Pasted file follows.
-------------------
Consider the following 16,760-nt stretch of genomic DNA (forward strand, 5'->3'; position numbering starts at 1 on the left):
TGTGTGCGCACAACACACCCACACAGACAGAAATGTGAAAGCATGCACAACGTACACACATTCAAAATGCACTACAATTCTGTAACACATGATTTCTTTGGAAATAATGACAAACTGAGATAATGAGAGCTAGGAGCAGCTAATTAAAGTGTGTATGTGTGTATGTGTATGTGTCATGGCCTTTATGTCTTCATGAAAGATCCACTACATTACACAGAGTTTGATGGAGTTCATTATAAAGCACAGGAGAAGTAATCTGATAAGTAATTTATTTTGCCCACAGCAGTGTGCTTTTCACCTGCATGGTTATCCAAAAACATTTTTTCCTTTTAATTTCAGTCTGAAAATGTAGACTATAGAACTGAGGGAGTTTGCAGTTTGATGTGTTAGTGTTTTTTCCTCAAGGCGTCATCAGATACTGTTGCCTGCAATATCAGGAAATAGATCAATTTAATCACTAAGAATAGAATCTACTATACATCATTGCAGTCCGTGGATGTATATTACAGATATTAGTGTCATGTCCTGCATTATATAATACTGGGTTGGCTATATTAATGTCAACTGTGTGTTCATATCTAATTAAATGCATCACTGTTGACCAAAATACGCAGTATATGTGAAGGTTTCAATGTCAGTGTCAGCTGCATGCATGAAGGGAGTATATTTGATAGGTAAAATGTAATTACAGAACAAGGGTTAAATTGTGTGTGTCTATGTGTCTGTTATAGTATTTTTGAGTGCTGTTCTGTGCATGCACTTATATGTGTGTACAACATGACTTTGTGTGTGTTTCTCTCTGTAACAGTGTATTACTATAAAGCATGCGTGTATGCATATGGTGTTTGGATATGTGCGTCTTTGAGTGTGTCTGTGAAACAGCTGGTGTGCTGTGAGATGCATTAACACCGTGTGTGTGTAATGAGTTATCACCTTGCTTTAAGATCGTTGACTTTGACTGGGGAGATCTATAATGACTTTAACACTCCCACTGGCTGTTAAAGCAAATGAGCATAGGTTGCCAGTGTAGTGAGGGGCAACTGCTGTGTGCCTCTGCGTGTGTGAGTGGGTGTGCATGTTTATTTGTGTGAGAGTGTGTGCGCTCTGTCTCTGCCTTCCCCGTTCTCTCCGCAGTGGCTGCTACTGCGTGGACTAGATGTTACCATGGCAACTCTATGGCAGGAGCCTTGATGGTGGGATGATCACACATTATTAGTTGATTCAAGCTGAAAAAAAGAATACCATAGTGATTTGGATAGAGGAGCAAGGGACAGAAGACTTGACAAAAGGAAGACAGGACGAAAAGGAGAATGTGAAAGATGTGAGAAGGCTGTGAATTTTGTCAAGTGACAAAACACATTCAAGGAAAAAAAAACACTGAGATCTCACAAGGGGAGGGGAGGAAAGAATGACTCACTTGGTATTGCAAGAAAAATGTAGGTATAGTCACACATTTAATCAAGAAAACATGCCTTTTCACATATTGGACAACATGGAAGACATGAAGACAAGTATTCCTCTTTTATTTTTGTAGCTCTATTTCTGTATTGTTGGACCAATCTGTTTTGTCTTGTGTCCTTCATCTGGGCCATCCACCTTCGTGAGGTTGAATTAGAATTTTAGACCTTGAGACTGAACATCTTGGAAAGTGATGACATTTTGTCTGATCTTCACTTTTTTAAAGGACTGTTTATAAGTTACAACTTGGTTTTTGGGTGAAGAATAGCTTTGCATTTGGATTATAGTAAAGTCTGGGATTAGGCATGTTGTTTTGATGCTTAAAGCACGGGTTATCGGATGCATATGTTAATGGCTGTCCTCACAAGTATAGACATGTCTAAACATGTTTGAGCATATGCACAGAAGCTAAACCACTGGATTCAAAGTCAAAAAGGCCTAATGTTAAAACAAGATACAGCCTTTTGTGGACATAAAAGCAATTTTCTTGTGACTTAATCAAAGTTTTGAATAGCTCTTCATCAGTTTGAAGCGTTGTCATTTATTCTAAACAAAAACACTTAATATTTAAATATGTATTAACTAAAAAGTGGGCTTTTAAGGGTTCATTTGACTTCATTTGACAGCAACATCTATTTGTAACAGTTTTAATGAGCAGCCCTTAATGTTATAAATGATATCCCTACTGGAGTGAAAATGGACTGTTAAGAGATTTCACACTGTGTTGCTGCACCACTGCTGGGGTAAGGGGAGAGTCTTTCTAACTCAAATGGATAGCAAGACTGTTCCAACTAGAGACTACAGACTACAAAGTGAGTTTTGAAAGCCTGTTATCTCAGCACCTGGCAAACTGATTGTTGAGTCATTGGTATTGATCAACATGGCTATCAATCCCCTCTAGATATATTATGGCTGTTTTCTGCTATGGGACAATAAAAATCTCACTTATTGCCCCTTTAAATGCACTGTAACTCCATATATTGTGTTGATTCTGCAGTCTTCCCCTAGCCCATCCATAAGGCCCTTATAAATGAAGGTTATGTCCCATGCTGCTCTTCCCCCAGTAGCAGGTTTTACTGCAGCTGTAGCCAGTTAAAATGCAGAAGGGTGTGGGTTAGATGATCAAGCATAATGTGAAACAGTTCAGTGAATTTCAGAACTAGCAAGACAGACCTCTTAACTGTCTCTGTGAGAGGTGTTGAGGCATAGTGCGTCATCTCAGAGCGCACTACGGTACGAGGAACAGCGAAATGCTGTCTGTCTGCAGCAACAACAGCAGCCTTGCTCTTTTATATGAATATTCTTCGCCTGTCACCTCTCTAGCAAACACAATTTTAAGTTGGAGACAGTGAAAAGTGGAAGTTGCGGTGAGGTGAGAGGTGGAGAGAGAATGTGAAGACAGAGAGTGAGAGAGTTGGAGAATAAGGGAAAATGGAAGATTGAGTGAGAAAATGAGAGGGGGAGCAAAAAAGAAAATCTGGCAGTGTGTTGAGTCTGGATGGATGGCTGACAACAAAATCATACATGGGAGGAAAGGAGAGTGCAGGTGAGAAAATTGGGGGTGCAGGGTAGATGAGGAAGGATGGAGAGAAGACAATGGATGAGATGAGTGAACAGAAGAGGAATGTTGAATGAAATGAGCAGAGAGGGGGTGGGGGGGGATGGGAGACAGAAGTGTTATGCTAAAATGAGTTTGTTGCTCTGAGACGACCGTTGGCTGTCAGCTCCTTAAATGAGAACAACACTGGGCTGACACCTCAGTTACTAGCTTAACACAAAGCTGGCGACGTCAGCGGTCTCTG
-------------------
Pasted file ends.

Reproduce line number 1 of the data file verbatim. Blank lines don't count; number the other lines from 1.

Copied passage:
Consider the following 16,760-nt stretch of genomic DNA (forward strand, 5'->3'; position numbering starts at 1 on the left):